We'll have to wait for Apple, because, "for the protection of our customers, Apple does not disclose, discuss or confirm security issues until a full investigation has occurred and any necessary patches or releases are available."

      • ccforthewin · 495 days ago

        I know this article is not about unlocking the carrier and shit, but I tried to unlock my 4s by using att-iphone-unlockcom, and it took them 5 weeks to do it, and after I restart my phone, it's unlocked again. Just so you folks know, be careful while picking unlocking sites.

  2. Wolf_Star · 564 days ago

    "...it's a crime..." Oooooooo! Boogah boogah boogah!

    Since when has THAT really stopped anyone from doing what they wanted?

  3. Jack Wilborn · 564 days ago

    As a retired Law Enforcement in Arizona USA it is a criminal act to call an emergency number unless you have an emergency. If you hang up is not a defense as far as the law is concerned.

    Anyway I agree that some things need a strict policy. I wonder what the two the complained about it would say when some idiot gets their phone and gets some incriminating photos? Don't think they would like it.

    Most of those people don't see the tree for the forest. Hopefully these will, in time be taken care of via social pressure not to interfere with some forms of communications. You rarely see anyone stealing mail. Hopefully our legislators will get the hint, even if the media does not. Too bad it will probably have to be legislated.

  4. guest · 564 days ago

    "Deliberately dialling the emergency services when you don't need to, or, indeed, when you know your intention is not to complete the call at all, is a pretty poor show."

    Indeed. I think you're one of few reporting on this hack actually discouraging people from trying this out. I'm seeing other stories where the author has tested it, even admitting that it took several tries to "get it right", which strikes me as highly irresponsible.

  5. Mick · 564 days ago

    Sophos posting detailed analysis of malware.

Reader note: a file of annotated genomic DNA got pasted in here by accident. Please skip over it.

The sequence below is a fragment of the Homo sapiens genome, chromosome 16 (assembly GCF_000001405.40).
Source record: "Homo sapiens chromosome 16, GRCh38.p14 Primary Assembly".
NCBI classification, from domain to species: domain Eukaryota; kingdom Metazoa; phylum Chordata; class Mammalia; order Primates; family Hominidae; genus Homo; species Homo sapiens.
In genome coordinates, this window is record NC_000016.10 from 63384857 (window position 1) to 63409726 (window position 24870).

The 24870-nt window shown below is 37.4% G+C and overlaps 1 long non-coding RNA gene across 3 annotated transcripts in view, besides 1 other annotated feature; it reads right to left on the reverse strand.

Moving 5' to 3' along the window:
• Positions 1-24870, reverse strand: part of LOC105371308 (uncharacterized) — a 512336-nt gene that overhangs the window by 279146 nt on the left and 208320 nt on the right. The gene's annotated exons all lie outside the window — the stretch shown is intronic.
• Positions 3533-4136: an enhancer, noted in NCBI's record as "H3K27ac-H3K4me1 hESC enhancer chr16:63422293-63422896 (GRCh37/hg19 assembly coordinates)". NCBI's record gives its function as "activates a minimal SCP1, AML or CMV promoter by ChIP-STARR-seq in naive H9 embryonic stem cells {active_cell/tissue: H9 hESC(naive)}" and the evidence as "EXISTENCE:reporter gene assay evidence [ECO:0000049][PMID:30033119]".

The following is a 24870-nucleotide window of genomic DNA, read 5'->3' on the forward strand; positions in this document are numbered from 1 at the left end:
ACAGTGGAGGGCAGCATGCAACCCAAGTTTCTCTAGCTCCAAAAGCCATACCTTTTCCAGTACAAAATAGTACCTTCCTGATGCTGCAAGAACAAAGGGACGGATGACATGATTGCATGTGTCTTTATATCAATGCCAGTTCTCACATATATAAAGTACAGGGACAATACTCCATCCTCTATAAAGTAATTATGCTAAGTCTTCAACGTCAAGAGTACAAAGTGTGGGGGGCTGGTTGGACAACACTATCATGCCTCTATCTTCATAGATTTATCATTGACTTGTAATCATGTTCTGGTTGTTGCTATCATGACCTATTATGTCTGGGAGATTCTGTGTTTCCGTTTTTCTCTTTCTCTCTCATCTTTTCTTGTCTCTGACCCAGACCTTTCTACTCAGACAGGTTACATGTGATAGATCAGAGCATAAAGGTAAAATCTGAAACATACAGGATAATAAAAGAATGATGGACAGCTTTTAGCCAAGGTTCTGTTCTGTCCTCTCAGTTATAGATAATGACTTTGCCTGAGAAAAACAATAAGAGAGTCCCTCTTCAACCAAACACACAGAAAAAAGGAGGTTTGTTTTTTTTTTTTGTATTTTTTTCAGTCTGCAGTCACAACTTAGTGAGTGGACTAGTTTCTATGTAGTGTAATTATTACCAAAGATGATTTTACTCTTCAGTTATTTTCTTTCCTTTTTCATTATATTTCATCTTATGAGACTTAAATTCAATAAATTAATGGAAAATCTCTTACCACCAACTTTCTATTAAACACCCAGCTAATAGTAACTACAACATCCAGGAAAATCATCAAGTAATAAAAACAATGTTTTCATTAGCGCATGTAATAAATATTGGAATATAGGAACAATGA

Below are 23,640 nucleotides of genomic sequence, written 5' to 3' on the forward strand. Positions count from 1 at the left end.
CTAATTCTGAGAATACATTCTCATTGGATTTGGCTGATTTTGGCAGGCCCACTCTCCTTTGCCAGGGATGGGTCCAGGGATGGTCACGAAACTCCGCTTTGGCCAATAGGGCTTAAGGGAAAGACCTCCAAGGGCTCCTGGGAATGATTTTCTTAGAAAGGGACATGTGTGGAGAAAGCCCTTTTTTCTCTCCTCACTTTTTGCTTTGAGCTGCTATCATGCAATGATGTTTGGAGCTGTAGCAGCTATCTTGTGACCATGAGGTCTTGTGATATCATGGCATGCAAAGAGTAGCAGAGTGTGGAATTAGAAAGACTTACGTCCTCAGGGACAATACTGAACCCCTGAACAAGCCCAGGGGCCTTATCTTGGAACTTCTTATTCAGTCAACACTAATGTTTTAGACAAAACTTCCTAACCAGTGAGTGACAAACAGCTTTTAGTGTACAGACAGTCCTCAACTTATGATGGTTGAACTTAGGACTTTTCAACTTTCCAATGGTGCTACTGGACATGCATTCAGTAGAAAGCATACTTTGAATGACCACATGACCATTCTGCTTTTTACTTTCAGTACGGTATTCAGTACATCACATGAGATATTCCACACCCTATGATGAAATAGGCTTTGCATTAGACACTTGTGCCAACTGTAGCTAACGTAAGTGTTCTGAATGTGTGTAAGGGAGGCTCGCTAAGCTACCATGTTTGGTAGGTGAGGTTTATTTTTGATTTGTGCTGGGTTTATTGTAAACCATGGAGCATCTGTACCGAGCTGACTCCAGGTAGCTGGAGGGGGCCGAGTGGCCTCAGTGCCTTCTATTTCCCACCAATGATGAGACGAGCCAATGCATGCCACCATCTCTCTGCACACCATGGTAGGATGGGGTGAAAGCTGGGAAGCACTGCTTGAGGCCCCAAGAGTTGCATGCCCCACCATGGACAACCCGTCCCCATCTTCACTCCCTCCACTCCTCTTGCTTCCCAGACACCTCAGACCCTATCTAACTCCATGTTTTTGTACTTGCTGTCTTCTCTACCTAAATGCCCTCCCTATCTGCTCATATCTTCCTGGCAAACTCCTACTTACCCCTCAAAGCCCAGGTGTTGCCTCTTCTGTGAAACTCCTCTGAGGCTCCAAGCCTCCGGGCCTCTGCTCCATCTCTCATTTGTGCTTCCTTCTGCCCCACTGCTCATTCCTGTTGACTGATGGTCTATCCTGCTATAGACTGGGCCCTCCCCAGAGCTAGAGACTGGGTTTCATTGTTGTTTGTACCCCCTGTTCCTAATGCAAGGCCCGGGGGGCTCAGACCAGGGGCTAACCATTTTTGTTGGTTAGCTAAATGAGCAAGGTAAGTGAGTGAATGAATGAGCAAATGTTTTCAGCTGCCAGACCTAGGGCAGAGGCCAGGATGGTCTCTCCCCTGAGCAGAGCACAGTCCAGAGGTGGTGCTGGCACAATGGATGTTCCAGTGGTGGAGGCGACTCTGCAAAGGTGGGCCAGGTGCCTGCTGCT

Harmless trick or computer crime?

    • Paul Ducklin · 564 days ago

      In the malware-related articles we publish here (at least, in the ones that have been edited by me), we make an effort to ensure that any detail we provide stops short of being simply a recipe.

      In particular, we don't provide source code you can cut and paste, and even when we provide screen shots that show chunks of malware in decompiled or hexdump format, we avoid giving you data that could be turned into anything more than a minor and incomplete fragment, even if you laboriously re-typed it.

      Likewise, we grey out details such as URLs, passwords and IP numbers unless we think they are both useful and important to know for protective or preventative purposes (e.g. searching through logs or adding to blocklists).

      I did something much the same in this article, which probably gives you a good idea of how this trick works, and what sorts of key sequences you need, without actually giving you the procedure, or even enough to deduce the procedure.

      Where malware analysis is concerned, we don't have a button that says "send this malware to your friends." We don't have a link that says "download this malware but we ask you not to send it to anyone". We don't have source code you can cut and paste and turn into malware, with or without fiddling. And even our detailed analyses stop well short of giving you enough information to create replica malware from scratch.

      In short, I hold the opinion that our detailed analyses are neither "harmless trick" nor "computer crime."

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About the author

Paul Ducklin is a passionate security proselytiser. (That's like an evangelist, but more so!) He lives and breathes computer security, and would be happy for you to do so, too. Paul won the inaugural AusCERT Director's Award for Individual Excellence in Computer Security in 2009. Follow him on Twitter: @duckblog